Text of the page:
AMEREDITH, Edward (c.1532-1606), of London; later of Slapton, Devon.

Published in The History of Parliament: the House of Commons 1558-1603, ed. P.W. Hasler, 1981
Available from Boydell and Brewer



Family and Education

b.c.1532, 1st s. of Griffith Ameredith of Exeter by Joan (or Anne), da. of Thomas Moore of Sandridge, Devon. educ. ?Exeter g.s.; Oxf.; M. Temple. m. Elizabeth, da. of Sir Lewis Fortescue, baron of the Exchequer, of Fallapit, Devon, 5s. 5da. suc. fa. 1557.

Offices Held

Marshal’s constable, M. Temple 1557, 1558; bencher 1567, treasurer 1574-9; justice for marine causes, Devon by 1580, j.p. from 1577.


Ameredith’s father, draper and mayor of Exeter, had supported Sir Peter Carew during the 1549 rising in the west. He had bought a manor from Hugh Pomeroy of Tregony, Cornwall, and perhaps this connexion had something to do with return for the borough in 1563. More probably the return was due to the patronage of the 2nd Earl of Bedford or to the Hastings family, one of whom, room-mate at the Middle Temple, sat for the borough in 1571. Next, Ameredith came in for Exeter at a by-election, being named to committees concerned with inning salt marshes (6 Mar. 1576), relief of vicars and curates (13 Mar.), tenants in tail (27 Feb. 1581) and a bill concerning Lord Zouche (17 Mar.). The passage of the Exeter gavelkind bill in 1581 may have reflected his efforts behind the scenes on behalf of the city. He was paid 4s. a day for 36 days’ attendance in Parliament in 1576.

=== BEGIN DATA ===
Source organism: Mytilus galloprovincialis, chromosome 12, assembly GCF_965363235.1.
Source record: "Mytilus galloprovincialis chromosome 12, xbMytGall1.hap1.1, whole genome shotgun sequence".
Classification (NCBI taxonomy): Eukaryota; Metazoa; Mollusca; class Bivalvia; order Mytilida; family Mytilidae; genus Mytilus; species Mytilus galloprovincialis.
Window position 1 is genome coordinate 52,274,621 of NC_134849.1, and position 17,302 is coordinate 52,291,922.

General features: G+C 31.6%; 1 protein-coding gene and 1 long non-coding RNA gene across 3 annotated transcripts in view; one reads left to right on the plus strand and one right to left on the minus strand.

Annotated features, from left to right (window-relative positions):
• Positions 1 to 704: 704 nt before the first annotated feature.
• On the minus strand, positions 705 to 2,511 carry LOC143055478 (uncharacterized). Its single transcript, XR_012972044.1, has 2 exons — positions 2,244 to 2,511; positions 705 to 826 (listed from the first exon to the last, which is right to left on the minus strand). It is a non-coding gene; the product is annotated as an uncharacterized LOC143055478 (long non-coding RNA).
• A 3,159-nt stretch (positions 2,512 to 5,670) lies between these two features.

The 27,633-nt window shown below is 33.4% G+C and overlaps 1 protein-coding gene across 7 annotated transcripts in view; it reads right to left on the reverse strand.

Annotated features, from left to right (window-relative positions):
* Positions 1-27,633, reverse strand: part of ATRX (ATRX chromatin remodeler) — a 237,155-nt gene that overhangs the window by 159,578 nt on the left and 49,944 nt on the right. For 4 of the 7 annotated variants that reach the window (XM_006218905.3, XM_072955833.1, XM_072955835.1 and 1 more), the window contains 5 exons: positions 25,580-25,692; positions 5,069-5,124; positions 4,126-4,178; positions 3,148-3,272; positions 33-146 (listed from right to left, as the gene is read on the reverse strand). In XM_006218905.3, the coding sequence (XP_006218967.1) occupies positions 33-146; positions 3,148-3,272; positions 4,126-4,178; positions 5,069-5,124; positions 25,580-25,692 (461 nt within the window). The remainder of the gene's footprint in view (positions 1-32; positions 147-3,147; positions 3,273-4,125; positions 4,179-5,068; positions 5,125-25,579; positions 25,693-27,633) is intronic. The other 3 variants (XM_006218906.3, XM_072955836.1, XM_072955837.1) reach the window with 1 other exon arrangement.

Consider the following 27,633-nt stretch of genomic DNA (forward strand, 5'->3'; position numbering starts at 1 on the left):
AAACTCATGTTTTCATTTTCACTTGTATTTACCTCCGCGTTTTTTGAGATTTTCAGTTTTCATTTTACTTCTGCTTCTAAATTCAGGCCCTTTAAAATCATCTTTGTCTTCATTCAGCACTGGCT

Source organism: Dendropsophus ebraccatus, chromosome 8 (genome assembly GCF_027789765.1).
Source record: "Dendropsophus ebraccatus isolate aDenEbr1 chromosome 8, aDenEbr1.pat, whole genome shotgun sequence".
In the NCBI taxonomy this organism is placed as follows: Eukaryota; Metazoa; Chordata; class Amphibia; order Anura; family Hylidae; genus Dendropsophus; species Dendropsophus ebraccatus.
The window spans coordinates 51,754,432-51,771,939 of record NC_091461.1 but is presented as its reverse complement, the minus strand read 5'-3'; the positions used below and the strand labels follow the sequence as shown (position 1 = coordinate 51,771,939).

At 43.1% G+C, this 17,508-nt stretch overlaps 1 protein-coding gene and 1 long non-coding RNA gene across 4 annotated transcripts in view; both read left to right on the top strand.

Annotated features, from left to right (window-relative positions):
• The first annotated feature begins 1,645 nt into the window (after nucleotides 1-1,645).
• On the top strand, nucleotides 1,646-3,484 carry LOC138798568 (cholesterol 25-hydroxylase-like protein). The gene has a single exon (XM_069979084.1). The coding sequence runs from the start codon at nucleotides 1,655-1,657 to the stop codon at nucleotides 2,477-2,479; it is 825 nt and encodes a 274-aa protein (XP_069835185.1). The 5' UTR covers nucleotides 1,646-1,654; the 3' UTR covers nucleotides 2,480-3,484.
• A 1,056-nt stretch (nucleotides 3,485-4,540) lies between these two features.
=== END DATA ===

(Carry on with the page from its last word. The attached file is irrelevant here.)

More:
Ameredith continued his connexion with the Hastings family, performing legal business for the 3rd Earl of Huntingdon in 1579 and 1583. He retired from his London conveyancing practice about 1593. In Devon he was concerned in the assessment of the 1602 subsidy, became treasurer for maimed soldiers and was arbiter in various local disputes. He brought a Star Chamber case to defend his right of wreck in the hundred of Coleridge, saying that he ‘hath quietly had and enjoyed diverse and sundry wrecks by reason of great tempests and foul weather happening there’. His right to Admiralty jurisdiction was unsuccessfully challenged in 1599 when a writ of quo warranto was issued against him. He died in 1606, his inquisition post mortem being taken at Exeter castle in October of that year.

Vivian, Vis. Devon, 13, 607; Roberts thesis; HL, Hastings mss microfilm frame 99; C2. Eliz. G 1/59; CJ, i. 111, 115, 129, 135; Trans. Devon Assoc. lxviii. 107; J. Hooker, Desc. Exeter, 584-97.

Ref Volumes: 1558-1603

Author: P. W. Hasler


  • 1. Did not serve for the full duration of the Parliament.